Recent calls by the Internet Corporation of Assigned Names and Numbers (Icann) for internal reforms have met with opposition from public lobby groups.
Icann president Stuart Lynn said over the weekend that he wanted to transform the private non-profit corporation into a public/private partnership by changing the structure of the board and seeking additional funding.
Lynn pointed out that governments are an important and under-represented stakeholder in Icann, and that they must have a seat at the table. And he warned that unless the changes were made, Icann could fail in its objectives.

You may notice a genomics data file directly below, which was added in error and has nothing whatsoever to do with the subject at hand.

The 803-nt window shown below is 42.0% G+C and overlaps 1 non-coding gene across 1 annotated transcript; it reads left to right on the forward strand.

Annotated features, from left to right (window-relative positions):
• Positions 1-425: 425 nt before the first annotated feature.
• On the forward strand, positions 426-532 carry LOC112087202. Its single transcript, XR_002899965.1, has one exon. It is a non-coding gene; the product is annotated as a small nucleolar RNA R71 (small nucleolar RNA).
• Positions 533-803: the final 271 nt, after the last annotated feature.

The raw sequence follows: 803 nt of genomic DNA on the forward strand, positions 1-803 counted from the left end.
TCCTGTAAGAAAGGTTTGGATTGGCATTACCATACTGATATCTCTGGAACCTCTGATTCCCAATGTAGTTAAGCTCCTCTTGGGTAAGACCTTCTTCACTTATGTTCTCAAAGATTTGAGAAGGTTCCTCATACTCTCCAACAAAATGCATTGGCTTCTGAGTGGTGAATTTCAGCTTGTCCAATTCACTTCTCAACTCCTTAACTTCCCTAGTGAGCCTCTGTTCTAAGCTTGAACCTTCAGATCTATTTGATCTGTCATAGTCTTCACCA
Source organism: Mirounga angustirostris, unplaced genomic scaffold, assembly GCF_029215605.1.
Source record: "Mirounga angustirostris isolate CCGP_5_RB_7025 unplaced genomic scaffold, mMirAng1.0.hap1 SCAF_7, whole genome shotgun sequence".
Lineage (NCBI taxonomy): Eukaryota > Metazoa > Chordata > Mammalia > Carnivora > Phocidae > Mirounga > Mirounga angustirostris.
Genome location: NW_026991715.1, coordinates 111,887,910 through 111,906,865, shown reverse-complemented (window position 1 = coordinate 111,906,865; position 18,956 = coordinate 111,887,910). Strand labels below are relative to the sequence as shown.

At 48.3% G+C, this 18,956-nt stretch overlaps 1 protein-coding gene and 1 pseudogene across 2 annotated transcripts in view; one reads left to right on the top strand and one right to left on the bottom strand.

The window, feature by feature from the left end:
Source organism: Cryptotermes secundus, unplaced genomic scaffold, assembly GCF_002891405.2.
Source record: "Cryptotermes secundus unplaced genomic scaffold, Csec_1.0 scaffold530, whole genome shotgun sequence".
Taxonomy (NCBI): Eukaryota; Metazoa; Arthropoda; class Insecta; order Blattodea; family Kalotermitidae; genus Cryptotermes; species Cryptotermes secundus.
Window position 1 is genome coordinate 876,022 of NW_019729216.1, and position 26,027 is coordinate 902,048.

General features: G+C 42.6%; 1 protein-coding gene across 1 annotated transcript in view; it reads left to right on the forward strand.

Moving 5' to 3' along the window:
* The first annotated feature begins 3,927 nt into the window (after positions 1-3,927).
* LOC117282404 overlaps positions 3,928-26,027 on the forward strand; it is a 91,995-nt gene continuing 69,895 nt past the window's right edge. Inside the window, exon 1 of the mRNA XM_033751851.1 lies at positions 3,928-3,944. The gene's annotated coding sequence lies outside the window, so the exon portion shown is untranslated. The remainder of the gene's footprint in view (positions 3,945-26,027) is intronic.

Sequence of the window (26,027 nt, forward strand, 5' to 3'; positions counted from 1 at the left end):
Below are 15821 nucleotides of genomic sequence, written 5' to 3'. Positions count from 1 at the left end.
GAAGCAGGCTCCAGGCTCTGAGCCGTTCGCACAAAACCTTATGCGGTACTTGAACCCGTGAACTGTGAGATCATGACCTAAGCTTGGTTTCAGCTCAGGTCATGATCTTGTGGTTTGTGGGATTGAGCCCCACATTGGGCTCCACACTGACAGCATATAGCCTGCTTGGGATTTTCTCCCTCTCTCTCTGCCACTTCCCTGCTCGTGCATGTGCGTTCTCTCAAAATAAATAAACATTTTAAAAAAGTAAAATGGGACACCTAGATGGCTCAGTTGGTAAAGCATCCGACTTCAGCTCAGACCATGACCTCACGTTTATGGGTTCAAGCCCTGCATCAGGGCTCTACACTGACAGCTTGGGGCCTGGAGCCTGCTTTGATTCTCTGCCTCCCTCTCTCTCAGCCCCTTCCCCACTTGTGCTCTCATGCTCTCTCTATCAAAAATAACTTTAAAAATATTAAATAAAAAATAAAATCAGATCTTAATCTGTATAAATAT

But public interest groups and internet watchdogs have slammed the idea which they claim will remove ordinary internet users from the process.
They have also expressed concerns that the US government would try to maintain control of the internet addressing system, making Icann a tool of the White House.
Set up in 1998, Icann was partly created to handle responsibilities in governing the internet. Such responsibilities had previously been under the jurisdiction of governments, including managing the top-level domain name system.
Icann meets in Ghana next month, where any restructuring programme will be discussed.
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